Brand Journalism – Part 1: What is it?
Today, a percentage of business is locked up in its brand vision. Branding is now considered key to any successful business. 5 years ago the debate was about social media how that can be used effectively to create a positive brand image. Today the debate has moved onto Brand Journalism.
Brand journalism is the term given to content generated by companies but in a journalistic style. The public relations industry has now shifted from ‘story telling’ to ‘story selling’, and brand journalism is a way of doing this. Stories generated by companies are not necessarily always about their product, but discuss topics that they feel their stakeholders would be interested in; their communications strategy therefore becomes more than just a series of press releases and product launch events.
The idea is to build up brand loyalty and trust by acting as an authoritative voice on a particular industry, for example, food, music, sports, cars etc. Such stories often appear on a company’s own media channel. Arif Haq, Manager for Digital, Technology and Content at Gatorade, suggested that Brand journalism pulls together all aspects of a company’s brand marketing strategy into one clear vision.
Thomas Scott suggests that the way these stories differ to normal marketing copy is their journalistic style; the way they are told make readers want to know more. Their journalistic quality means that people are less likely to ignore them when filtering our other marketing-style messages.
Using this communications tactic has been deemed as essential in any PR strategy by PR Week, and was listed as one of the ‘top 12 trends in public relations’ for 2012 by The Public Relations Society of America (PRSA).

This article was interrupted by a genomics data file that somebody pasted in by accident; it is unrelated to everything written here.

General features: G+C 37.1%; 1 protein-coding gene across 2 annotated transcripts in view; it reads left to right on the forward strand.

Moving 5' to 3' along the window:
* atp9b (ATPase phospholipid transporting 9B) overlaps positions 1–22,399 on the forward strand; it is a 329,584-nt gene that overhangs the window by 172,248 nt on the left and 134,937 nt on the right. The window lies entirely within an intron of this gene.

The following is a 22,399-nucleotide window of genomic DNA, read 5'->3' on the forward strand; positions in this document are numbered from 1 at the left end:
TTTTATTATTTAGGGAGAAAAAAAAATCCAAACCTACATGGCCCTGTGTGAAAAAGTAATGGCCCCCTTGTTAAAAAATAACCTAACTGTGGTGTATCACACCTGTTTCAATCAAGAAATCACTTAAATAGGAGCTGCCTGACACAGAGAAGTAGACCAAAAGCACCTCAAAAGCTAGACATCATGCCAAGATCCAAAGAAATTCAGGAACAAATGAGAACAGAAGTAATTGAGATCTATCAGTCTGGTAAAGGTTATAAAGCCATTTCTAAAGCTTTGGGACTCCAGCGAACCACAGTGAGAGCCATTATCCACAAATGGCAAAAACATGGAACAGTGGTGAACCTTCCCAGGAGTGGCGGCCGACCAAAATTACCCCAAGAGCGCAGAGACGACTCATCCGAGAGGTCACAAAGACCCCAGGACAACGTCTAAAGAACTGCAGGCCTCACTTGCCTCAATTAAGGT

However, there is some ambiguity surrounding the term ‘Brand Journalism’, which has caused some confusion amongst PR practitioners and therefore its implementation is either patchy or ineffective. Journalism implies objectivity and a balanced view, however content generated by a company cannot be objective as the story they are telling is being told for a reason, i.e. to sell their product. Ex-Financial Times journalist, Tom Foremski, believes the term ‘brand journalism’ is an oxymoron and in order for people to grasp the idea behind it, it should be renamed ‘Corporate Media’ as This term goes further in incorporating all types of media published by companies.
The term ‘brand journalism’ is in its early stages of being defined, but it goes far into helping the understanding of Foremski’s idea that every company is a media company. Some PR professionals believe the term is unnecessarily confrontational as it riles journalists by making it appear that we, as PR practitioners, think we can do the job of a journalist, which is not the idea behind brand journalism. In actual fact, many of these companies are hiring out of work journalists, who are finding themselves unemployed due to the decline in print media, to compile and write such stories.
The reason the term has been coined to use the word ‘journalism’ is because creating content for brands is likened to the idea of a newspaper’s attempt to boost its circulation; both want to encourage brand loyalty and trust. As agreed upon by member of the Global PR Summit held in Miami, ealrier this year in October, the concept of brand journalism, whether or not it is renamed as coporate media, is here to stay. It will undoubtedly shake up the traditional media and journalism world but it will not replace it.
Follow the #BrandJournalism on Twitter to get involved in the conversation.
This post is part of a trilogy. Parts 2 and 3 will discuss how to use brand journalism effectively, how it can be applied to all companies and how it will affect the traditional practice of PR. K